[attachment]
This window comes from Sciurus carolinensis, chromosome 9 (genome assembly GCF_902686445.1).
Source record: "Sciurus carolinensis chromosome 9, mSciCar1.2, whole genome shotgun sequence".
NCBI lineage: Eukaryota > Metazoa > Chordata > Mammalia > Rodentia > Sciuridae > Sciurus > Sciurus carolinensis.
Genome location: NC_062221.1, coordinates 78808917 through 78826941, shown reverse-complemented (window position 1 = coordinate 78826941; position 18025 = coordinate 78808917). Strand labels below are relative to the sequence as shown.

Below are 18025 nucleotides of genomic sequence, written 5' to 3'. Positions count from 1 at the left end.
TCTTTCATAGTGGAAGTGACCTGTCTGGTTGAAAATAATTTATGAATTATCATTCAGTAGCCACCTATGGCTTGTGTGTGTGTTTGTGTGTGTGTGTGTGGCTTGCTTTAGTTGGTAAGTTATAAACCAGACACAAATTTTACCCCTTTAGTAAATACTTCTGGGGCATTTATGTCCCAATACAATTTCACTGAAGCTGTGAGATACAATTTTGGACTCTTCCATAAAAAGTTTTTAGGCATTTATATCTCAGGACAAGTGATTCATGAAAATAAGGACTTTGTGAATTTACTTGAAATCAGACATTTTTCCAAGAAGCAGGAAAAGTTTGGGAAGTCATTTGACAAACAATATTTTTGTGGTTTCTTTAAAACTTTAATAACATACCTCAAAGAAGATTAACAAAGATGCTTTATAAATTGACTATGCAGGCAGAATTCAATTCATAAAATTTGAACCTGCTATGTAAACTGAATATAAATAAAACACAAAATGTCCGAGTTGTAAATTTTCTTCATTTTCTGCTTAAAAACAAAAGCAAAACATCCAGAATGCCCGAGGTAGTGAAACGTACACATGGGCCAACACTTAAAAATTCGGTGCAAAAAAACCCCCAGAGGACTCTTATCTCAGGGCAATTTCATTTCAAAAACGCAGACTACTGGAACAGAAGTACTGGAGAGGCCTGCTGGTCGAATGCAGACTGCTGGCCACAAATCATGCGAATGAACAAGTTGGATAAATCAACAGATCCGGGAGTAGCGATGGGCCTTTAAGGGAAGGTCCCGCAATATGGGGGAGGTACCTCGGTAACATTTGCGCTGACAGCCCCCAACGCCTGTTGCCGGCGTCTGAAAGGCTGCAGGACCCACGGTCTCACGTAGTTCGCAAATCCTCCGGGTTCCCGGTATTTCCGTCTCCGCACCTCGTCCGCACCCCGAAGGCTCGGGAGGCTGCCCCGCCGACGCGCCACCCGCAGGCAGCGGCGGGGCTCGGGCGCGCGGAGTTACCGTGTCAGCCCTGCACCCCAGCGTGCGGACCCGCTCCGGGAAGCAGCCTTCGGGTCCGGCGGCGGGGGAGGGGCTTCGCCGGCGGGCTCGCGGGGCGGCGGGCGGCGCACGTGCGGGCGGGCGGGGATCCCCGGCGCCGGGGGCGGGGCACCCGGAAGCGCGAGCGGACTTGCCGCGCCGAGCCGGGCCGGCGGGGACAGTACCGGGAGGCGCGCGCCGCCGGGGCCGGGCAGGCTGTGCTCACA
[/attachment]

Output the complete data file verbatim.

This window comes from Sciurus carolinensis, chromosome 9 (genome assembly GCF_902686445.1).
Source record: "Sciurus carolinensis chromosome 9, mSciCar1.2, whole genome shotgun sequence".
NCBI lineage: Eukaryota > Metazoa > Chordata > Mammalia > Rodentia > Sciuridae > Sciurus > Sciurus carolinensis.
Genome location: NC_062221.1, coordinates 78808917 through 78826941, shown reverse-complemented (window position 1 = coordinate 78826941; position 18025 = coordinate 78808917). Strand labels below are relative to the sequence as shown.

Below are 18025 nucleotides of genomic sequence, written 5' to 3'. Positions count from 1 at the left end.
TCTTTCATAGTGGAAGTGACCTGTCTGGTTGAAAATAATTTATGAATTATCATTCAGTAGCCACCTATGGCTTGTGTGTGTGTTTGTGTGTGTGTGTGTGGCTTGCTTTAGTTGGTAAGTTATAAACCAGACACAAATTTTACCCCTTTAGTAAATACTTCTGGGGCATTTATGTCCCAATACAATTTCACTGAAGCTGTGAGATACAATTTTGGACTCTTCCATAAAAAGTTTTTAGGCATTTATATCTCAGGACAAGTGATTCATGAAAATAAGGACTTTGTGAATTTACTTGAAATCAGACATTTTTCCAAGAAGCAGGAAAAGTTTGGGAAGTCATTTGACAAACAATATTTTTGTGGTTTCTTTAAAACTTTAATAACATACCTCAAAGAAGATTAACAAAGATGCTTTATAAATTGACTATGCAGGCAGAATTCAATTCATAAAATTTGAACCTGCTATGTAAACTGAATATAAATAAAACACAAAATGTCCGAGTTGTAAATTTTCTTCATTTTCTGCTTAAAAACAAAAGCAAAACATCCAGAATGCCCGAGGTAGTGAAACGTACACATGGGCCAACACTTAAAAATTCGGTGCAAAAAAACCCCCAGAGGACTCTTATCTCAGGGCAATTTCATTTCAAAAACGCAGACTACTGGAACAGAAGTACTGGAGAGGCCTGCTGGTCGAATGCAGACTGCTGGCCACAAATCATGCGAATGAACAAGTTGGATAAATCAACAGATCCGGGAGTAGCGATGGGCCTTTAAGGGAAGGTCCCGCAATATGGGGGAGGTACCTCGGTAACATTTGCGCTGACAGCCCCCAACGCCTGTTGCCGGCGTCTGAAAGGCTGCAGGACCCACGGTCTCACGTAGTTCGCAAATCCTCCGGGTTCCCGGTATTTCCGTCTCCGCACCTCGTCCGCACCCCGAAGGCTCGGGAGGCTGCCCCGCCGACGCGCCACCCGCAGGCAGCGGCGGGGCTCGGGCGCGCGGAGTTACCGTGTCAGCCCTGCACCCCAGCGTGCGGACCCGCTCCGGGAAGCAGCCTTCGGGTCCGGCGGCGGGGGAGGGGCTTCGCCGGCGGGCTCGCGGGGCGGCGGGCGGCGCACGTGCGGGCGGGCGGGGATCCCCGGCGCCGGGGGCGGGGCACCCGGAAGCGCGAGCGGACTTGCCGCGCCGAGCCGGGCCGGCGGGGACAGTACCGGGAGGCGCGCGCCGCCGGGGCCGGGCAGGCTGTGCTCACA